Neo-Nazi Leader Bill White Again Convicted of Threat Charges

Neo-Nazis

Imprisoned former neo-Nazi leader Bill White can't get a break — even when he's broke. In a case that tested the limits of free speech, an all-white jury in Chicago found the ever-garrulous, imprisoned White guilty of using his website to threaten the foreman of a jury that convicted a fellow white supremacist.

White targeted Mark Hoffman, the jury foreman in the 2004 trial of white supremacist Matthew Hale, who was found guilty of soliciting the murder of a federal judge. Years after the trial, White listed Hoffman's address, telephone number and other personal information on his Overthrow.com website and called him a "gay, Jewish anti-racist," adding that he "played a leading role in inciting both the conviction and the harsh sentence that followed."

White's attorneys framed their defense around his First Amendment rights — a point the American Civil Liberties Union (ACLU) in Virginia supported. The ACLU pointed out in a friend-of-the-court brief that First Amendment case law distinguishes between protected free speech and what is known as a "true threat" — a threat that a reasonable third party would take seriously. It argued that White's posting, which did not directly propose violence against Offman, did not amount to a true threat.


Bill White

The jury, however, disagreed after hearing evidence about the full context of White's website, which contained a plethora of verbal attacks and threats directed at various perceived enemies.

The verdict came just as White was about to finish a two-and-a-half year sentence for making racially charged threats against other enemies. He also will have to pay $545,000 to five black Virginia Beach, Va., women in a separate discrimination lawsuit; White had sent them vulgar, threatening letters during their dispute with a local landlord. The women were awarded amounts ranging from $45,000 to $65,000. White's now-defunct American National Socialist Workers Party was found liable for another $280,000. (The Southern Poverty Law Center assisted the attorney for the women.)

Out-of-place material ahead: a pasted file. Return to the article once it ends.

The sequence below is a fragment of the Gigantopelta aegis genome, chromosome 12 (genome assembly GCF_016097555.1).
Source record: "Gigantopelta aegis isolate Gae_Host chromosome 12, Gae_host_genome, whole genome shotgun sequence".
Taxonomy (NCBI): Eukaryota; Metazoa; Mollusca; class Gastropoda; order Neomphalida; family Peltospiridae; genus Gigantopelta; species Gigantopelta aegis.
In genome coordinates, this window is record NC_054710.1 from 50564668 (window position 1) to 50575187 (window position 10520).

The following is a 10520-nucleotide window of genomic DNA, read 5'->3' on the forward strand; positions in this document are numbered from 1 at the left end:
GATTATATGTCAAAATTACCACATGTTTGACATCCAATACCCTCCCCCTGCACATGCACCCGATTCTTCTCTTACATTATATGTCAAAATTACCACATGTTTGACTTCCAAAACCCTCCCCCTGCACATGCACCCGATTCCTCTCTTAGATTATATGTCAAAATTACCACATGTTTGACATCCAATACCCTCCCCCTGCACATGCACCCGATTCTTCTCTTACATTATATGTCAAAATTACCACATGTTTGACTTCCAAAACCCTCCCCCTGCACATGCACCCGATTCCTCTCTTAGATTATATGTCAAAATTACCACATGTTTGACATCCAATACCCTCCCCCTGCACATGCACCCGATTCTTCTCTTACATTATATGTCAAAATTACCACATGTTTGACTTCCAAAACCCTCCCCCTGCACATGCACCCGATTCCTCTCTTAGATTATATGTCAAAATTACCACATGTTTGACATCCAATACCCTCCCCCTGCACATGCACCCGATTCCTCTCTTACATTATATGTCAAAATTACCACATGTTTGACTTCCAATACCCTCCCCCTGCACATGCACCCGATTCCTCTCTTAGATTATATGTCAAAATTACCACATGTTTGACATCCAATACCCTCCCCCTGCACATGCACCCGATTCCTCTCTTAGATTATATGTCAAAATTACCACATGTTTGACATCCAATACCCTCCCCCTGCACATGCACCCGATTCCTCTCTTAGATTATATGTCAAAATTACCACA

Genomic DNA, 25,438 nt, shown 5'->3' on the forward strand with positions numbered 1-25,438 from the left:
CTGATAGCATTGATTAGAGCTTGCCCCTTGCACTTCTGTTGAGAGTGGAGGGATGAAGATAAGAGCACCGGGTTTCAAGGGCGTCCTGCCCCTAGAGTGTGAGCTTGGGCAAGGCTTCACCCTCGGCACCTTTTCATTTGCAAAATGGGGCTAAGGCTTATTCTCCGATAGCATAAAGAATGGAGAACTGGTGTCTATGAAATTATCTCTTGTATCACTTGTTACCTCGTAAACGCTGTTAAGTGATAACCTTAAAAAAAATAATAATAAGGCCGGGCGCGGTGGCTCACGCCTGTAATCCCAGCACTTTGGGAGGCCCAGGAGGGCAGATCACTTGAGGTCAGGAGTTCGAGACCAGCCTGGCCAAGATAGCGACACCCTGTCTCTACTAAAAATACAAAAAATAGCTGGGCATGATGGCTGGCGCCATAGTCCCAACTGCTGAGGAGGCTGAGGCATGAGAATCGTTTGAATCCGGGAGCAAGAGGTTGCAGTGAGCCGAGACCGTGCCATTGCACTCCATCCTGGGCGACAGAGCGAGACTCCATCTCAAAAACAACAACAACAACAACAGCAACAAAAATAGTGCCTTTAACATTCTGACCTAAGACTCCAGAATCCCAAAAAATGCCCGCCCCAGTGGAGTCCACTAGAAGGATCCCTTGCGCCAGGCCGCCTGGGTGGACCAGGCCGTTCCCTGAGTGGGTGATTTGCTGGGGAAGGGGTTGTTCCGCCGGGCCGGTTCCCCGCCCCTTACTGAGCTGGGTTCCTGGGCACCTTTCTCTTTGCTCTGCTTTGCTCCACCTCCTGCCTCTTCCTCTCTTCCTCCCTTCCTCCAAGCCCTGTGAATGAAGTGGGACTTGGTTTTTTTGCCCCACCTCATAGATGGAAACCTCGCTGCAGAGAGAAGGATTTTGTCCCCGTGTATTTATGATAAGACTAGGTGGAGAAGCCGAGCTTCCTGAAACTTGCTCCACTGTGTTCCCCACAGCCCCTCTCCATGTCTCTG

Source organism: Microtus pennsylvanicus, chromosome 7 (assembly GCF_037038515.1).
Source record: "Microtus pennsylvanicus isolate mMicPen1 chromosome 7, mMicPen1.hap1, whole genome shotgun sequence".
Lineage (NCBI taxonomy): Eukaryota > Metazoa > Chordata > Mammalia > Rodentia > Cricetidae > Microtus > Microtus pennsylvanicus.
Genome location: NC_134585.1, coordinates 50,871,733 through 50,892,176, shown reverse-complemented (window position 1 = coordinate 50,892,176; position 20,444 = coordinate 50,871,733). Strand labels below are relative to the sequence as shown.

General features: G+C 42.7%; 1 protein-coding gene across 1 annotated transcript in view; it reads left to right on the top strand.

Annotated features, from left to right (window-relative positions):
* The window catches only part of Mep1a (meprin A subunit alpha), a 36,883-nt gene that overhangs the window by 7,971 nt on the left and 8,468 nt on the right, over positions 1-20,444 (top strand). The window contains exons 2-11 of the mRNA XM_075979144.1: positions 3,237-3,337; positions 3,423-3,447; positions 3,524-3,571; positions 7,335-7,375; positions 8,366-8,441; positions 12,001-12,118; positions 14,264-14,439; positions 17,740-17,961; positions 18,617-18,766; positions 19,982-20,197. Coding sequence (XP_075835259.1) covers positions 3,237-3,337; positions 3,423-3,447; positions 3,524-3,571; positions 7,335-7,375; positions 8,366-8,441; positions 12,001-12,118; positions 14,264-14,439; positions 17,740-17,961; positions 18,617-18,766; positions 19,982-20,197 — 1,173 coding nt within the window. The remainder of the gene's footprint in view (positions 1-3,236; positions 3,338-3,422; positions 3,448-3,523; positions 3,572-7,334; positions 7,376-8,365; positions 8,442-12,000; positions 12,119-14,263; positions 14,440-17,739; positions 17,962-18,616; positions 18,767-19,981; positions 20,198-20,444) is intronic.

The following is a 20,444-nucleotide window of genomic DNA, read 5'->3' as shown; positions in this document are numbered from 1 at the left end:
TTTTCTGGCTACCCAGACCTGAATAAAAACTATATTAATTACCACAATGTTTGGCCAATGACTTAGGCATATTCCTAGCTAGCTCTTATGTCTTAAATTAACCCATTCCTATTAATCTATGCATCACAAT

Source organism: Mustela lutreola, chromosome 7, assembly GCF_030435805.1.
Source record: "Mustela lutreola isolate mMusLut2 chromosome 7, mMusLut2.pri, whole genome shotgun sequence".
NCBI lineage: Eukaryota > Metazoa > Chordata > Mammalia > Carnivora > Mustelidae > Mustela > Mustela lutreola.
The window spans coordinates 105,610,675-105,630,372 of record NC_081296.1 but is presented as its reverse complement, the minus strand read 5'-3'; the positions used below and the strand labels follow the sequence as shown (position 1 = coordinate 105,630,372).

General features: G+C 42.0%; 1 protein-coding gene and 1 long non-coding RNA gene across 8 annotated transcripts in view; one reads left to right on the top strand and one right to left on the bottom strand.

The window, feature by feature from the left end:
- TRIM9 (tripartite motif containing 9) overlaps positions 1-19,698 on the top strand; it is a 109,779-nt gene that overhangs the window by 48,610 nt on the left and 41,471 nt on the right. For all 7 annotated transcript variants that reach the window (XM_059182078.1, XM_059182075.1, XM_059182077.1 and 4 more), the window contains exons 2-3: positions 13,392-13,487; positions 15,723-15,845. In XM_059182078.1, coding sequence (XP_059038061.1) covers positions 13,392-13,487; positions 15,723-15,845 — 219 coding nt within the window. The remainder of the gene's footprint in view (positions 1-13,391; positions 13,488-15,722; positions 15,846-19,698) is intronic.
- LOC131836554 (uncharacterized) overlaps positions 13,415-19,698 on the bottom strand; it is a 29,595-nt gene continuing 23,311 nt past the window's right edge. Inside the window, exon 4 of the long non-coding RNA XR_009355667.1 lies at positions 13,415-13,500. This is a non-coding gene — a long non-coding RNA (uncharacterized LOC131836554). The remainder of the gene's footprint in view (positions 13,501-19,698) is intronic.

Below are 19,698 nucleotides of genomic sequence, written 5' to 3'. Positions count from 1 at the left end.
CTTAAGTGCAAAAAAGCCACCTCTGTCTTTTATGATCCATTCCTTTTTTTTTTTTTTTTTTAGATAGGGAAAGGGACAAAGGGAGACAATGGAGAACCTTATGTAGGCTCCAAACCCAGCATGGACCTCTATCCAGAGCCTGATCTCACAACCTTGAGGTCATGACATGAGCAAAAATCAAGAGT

It's unclear just how much White can pay (he once claimed to be worth more than $2 million), but the plaintiffs can seek to collect any assets he might acquire over the next 40 years. Also, the financial punishments against him will stand even if he should file for bankruptcy.

The ruling ends a lucrative run White enjoyed with his real estate empire in Virginia, where he bought property in largely black neighborhoods as part of what he called a "ghetto beautification project." What an ugly brand of beauty it was: White would boot out residents who could no longer afford to stay without using Section 8 government vouchers, which he refused to accept. He sent letters calling his residents "dirty parasites" and once wrote tenants that his "patience with you and the government that coddles you runs thin."

As if financial and judicial ruin were not enough, an ironic twist left White's family targeted by threats from the racist right last October. Apparently angered by things White had said in court, self-professed Aryan Brotherhood member Timothy Grant Bland, 45, allegedly began a terror campaign against White's wife and daughter, calling in the middle of the night to leave lewd and sometimes hostile messages.

"You're a disgrace," Bland said in one phone call to White's wife, Meghan, according to the U.S. Attorney's Office. "Aryan Brotherhood is coming for you." Meghan White said Bland also texted her pictures of his genitals — pictures that were still on his cell phone when he was arrested.